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February 8, 2017

Customers Think Rooftop Is the Cheapest Solar: Utilities Need to Address This … Fast!

It’s imperative that you effectively engage customers with solar education. Current utility solar education techniques are falling short, causing customer backlash and driving the perception that utilities are anti-solar. E Source studied a unique approach to educating customers in new market research: explaining the relative costs of rooftop, community, and large-scale solar. The results were remarkable. Customer support for large-scale solar dramatically increased, while customer support for rooftop solar dwindled. Check out our white paper, Customers Believe Rooftop Solar Is Cheapest, but an Educational Nudge Could Change Their Minds, for more findings.

What’s Driving Solar Appeal?

Solar appeals to customers in ways unprecedented in the modern utility industry. Efficiency is a tough sell. People aren’t exactly knocking down their utility’s door to get in an insulation installation queue. Yet solar interconnection queues are growing so quickly that utilities can’t keep up. The reasons behind customers’ love for rooftop solar are well documented (read more in the December 2015 issue of E News)—environmental benefits, bill savings, visual triggers, and social status drive emotional attachment to solar. New E Source market research uncovered an additional driving force behind this emotional attachment: Customers believe residential rooftop solar is a low-cost alternative to traditional grid-supplied electricity.

Customers Genuinely Believe Rooftop Solar Is Cheapest

In our online survey of more than 7,000 North American residential customers, 68 percent of respondents believe rooftop solar costs the same or less than traditional grid-supplied electricity. Ninety percent of respondents believe rooftop solar has a neutral effect or reduces overall electric system costs. These inherent beliefs present a major challenge for utilities. Utility communications about cross-subsidization or increased grid costs due to net metering conflict with customer perceptions and are going to come across as anti-solar. Given customers’ positive perceptions of solar, being viewed as anti-solar will certainly harm your brand image.

How can you address this complex issue and avoid the dreaded “anti-solar” moniker? The first step is educating customers about the costs of different types of solar. Our market research dove into customers’ opinions on future utility investments in solar. We asked respondents to allocate a hypothetical $100 of utility investment in solar among four options: large-scale solar, community solar, residential rooftop, and business rooftop. We included a short description of each and explained how the benefits and costs accrue to different customer groups. The result? Residential rooftop came in first, with respondents allocating $31 to it, while large-scale solar came in second at $29.

Providing Education on Relative Solar Costs Makes a Big Impact

We then tackled how customers’ allocations would change with a better understanding of the rough costs of delivering electricity from these four options. We explained the rough costs, stating that rooftop solar costs twice as much as large-scale solar per unit of electricity and community solar costs 50 percent more than large-scale. We then asked respondents, with their new knowledge, to again allocate the $100 their utility will invest. The results changed dramatically, with investment allocation rising over 40 percent for large-scale solar, the two rooftop options each dropping about 22 percent, and community solar staying about the same. With this relatively simple level of education, customer opinions about solar swayed significantly.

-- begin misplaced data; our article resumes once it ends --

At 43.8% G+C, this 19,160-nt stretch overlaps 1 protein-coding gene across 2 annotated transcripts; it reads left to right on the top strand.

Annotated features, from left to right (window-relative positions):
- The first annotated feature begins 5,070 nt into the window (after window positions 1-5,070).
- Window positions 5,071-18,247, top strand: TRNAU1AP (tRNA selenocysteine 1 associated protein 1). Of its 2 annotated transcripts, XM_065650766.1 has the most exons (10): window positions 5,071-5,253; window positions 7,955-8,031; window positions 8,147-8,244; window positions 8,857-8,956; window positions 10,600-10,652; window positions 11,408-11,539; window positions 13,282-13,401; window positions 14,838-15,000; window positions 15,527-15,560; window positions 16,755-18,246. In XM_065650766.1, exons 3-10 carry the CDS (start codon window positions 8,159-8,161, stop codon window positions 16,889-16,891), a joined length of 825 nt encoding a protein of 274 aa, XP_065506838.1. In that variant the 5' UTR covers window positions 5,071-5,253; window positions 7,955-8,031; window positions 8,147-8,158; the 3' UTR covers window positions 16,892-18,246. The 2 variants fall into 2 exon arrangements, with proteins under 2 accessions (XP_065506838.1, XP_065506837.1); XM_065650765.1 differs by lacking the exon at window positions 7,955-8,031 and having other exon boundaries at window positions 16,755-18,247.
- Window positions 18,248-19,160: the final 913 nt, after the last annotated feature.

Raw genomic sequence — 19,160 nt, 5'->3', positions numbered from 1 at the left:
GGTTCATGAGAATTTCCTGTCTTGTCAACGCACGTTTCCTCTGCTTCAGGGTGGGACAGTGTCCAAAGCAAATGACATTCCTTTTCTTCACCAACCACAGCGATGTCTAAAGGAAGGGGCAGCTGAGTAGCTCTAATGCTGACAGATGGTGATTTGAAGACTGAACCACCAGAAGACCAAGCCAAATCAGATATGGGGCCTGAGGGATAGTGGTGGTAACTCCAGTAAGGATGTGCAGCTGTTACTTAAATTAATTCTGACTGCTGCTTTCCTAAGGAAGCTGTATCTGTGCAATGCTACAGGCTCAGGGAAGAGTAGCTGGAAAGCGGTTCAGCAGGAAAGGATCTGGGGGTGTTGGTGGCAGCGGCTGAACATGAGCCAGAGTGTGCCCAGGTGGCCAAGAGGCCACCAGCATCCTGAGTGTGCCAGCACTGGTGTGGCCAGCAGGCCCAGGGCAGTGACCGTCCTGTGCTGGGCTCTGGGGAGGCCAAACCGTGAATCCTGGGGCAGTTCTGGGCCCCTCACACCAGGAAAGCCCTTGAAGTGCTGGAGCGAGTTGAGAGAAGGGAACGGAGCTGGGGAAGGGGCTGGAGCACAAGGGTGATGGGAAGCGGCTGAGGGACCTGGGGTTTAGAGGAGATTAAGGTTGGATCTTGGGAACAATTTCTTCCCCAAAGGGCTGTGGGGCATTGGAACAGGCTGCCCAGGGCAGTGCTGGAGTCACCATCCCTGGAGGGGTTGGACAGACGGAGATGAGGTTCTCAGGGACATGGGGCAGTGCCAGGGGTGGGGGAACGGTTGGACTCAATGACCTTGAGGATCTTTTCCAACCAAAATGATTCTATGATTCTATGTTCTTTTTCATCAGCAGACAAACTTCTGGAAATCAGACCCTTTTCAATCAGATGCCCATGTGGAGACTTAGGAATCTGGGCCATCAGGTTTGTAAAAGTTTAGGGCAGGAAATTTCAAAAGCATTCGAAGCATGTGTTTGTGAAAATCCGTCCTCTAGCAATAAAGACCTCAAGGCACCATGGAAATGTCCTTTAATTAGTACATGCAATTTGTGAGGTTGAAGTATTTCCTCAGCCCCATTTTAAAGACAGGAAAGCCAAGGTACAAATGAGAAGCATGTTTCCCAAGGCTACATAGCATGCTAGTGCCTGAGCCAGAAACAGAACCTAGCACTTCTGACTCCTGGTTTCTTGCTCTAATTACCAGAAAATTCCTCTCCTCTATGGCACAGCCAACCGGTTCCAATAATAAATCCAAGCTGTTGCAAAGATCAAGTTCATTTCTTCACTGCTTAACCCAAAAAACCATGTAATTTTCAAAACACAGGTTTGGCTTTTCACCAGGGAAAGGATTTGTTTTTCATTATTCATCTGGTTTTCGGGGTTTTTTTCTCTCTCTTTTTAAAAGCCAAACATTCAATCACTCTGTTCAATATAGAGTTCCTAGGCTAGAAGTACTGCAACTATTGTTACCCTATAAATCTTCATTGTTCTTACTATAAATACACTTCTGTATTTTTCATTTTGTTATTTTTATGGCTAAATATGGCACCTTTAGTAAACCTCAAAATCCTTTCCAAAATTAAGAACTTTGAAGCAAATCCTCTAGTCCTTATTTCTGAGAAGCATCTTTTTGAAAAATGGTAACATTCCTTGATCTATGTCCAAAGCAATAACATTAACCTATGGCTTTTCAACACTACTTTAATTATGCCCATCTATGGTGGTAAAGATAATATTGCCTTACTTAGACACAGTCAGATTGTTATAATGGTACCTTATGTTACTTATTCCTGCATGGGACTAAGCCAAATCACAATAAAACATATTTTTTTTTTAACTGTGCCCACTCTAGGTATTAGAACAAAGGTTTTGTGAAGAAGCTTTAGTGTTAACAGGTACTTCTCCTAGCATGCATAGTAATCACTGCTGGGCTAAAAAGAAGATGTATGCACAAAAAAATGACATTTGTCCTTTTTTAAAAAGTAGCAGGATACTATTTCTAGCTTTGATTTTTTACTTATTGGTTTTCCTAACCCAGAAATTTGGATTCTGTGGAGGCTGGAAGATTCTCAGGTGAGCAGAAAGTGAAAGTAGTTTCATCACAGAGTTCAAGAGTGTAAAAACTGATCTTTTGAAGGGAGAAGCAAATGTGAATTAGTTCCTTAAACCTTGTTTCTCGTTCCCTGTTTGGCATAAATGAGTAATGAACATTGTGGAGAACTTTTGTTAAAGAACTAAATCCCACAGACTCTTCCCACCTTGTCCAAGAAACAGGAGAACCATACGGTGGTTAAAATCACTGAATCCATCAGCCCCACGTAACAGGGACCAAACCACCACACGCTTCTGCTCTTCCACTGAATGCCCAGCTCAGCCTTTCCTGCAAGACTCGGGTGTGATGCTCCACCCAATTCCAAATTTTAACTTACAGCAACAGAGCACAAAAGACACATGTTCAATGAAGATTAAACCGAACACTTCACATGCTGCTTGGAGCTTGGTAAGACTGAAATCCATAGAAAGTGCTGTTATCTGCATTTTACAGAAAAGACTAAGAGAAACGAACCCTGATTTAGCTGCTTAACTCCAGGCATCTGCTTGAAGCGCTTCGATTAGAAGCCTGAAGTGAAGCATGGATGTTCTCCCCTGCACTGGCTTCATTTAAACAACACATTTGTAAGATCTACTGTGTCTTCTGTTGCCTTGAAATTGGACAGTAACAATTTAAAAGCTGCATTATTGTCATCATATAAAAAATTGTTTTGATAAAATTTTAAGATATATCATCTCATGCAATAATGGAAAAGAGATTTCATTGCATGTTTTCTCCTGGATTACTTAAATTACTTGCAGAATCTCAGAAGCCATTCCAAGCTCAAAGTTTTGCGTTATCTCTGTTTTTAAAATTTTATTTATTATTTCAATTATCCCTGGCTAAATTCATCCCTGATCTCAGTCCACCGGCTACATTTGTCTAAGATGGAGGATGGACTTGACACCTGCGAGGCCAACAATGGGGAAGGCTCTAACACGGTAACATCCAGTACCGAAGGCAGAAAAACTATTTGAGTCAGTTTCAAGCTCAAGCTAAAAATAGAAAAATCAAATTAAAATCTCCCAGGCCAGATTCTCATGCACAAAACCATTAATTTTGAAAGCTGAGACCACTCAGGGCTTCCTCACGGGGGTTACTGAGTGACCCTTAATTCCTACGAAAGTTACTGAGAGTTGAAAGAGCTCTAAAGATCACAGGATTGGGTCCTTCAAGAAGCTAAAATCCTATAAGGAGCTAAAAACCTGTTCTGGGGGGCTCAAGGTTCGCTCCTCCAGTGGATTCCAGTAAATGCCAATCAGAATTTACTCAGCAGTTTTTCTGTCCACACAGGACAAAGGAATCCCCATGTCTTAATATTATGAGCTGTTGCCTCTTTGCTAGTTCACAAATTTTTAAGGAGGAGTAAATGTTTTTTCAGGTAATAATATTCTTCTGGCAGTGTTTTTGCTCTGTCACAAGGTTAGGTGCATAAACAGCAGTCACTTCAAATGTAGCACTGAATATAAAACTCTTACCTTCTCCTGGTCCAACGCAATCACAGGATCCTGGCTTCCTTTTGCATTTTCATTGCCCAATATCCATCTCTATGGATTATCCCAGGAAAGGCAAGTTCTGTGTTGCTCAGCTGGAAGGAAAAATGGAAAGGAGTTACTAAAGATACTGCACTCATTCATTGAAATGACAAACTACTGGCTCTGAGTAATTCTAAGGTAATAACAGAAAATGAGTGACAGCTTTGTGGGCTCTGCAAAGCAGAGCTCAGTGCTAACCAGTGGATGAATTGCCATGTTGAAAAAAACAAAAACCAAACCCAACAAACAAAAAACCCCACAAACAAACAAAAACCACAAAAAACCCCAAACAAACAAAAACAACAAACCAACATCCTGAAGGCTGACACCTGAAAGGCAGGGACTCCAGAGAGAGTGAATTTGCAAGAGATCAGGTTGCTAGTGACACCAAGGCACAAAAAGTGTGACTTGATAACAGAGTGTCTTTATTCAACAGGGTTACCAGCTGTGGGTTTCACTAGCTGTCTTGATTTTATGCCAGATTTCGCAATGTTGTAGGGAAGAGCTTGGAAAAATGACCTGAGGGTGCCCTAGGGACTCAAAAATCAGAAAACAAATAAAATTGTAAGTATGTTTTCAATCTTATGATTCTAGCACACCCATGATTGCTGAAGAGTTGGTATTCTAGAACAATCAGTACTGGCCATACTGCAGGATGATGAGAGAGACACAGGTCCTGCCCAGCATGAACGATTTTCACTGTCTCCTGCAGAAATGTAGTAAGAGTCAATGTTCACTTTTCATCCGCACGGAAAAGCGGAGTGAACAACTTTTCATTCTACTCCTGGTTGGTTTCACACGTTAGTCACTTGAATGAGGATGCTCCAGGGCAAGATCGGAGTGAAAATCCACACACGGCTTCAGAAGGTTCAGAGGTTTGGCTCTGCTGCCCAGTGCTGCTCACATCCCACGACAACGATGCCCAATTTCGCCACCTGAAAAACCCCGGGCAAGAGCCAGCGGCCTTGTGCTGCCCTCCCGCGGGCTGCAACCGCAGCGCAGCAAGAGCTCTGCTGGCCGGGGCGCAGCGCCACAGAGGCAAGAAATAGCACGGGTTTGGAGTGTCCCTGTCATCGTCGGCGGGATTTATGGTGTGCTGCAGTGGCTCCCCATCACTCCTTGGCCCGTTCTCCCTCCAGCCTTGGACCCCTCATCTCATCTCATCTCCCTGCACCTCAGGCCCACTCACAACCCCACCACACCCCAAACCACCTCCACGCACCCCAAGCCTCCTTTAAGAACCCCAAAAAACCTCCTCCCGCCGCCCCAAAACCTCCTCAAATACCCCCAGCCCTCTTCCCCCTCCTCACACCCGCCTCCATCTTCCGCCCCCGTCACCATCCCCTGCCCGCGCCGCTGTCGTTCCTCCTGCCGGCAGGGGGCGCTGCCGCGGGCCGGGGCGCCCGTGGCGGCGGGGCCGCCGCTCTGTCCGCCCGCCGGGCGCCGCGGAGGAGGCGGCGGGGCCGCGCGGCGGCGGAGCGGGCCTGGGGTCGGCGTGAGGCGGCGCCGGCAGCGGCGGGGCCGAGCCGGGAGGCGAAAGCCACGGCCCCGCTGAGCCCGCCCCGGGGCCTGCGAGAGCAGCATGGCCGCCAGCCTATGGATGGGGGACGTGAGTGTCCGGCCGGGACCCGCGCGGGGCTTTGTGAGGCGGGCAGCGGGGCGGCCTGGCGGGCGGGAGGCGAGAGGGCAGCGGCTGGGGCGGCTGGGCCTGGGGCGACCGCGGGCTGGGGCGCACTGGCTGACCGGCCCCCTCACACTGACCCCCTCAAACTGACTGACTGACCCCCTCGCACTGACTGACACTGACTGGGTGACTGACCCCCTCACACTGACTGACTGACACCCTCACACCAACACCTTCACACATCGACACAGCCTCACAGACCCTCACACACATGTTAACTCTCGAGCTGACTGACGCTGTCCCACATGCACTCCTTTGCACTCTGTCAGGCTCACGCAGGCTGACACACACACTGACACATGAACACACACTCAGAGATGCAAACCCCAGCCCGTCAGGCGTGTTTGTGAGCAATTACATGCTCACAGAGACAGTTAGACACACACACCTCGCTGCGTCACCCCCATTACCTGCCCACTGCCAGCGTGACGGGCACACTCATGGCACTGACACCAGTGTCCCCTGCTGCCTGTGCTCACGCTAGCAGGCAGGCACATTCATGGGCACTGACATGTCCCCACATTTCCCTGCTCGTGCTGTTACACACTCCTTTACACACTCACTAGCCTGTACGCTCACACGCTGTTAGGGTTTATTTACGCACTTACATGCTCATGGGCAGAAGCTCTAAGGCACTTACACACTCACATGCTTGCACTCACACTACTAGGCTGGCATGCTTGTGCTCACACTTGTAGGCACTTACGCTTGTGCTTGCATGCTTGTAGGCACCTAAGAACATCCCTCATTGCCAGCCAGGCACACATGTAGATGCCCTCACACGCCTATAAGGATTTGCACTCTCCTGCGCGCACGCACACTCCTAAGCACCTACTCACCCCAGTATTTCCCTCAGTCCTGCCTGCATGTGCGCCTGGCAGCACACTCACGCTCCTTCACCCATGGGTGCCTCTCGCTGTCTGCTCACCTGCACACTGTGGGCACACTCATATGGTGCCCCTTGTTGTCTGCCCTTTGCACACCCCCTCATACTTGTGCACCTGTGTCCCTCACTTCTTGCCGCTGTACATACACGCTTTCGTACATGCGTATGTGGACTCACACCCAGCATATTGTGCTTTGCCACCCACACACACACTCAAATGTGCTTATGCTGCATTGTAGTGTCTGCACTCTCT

People’s love for rooftop solar is here to stay, and you should never try to dissuade that support. However, this type of basic cost education provides a way for you to explain why your utility pursues large-scale solar over rooftop. The lack of broader customer awareness about different types of solar demonstrates a challenge of hitting both the rational and emotional sides of this issue in order to help customers better understand what solar provides both personally and for the entire grid.

To learn more about customers’ solar cost perceptions, download our white paper, Customers Believe Rooftop Solar Is Cheapest, but an Educational Nudge Could Change Their Minds.

We performed this market research as part of the E Source Distributed Energy Resource Strategy, an annual research service that provides deep customer insights to help utilities develop robust solar strategies that meet customers’ evolving needs. Contact us today to learn more and subscribe to the service.

About the Author

Adam Maxwell


Senior Director, New Product Development

Adam Maxwell conceptualizes, develops, and implements new products for the utility industry and adjacent markets, and manages the E Source Solar Strategy Service. New products include research services, software products, market research studies, and DSM pilots. He also performs corporate strategy for existing E Source products and markets. A subject matter expert in utility DSM and solar programs, he has worked in a consultative role with North American utilities for seven years, providing them with actionable insights to develop DSM and solar strategies and optimize their energy-efficiency, demand-response, and solar programs; marketing; and communications. Adam has a BA in psychology from Wesleyan University and is a certified scrum product owner.

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Contributing Authors

Head of Human-Centered Product Strategy

Adam Maxwell designs, develops, and implements new products for the electric and gas utility industry, with a focus on human behaviors and design...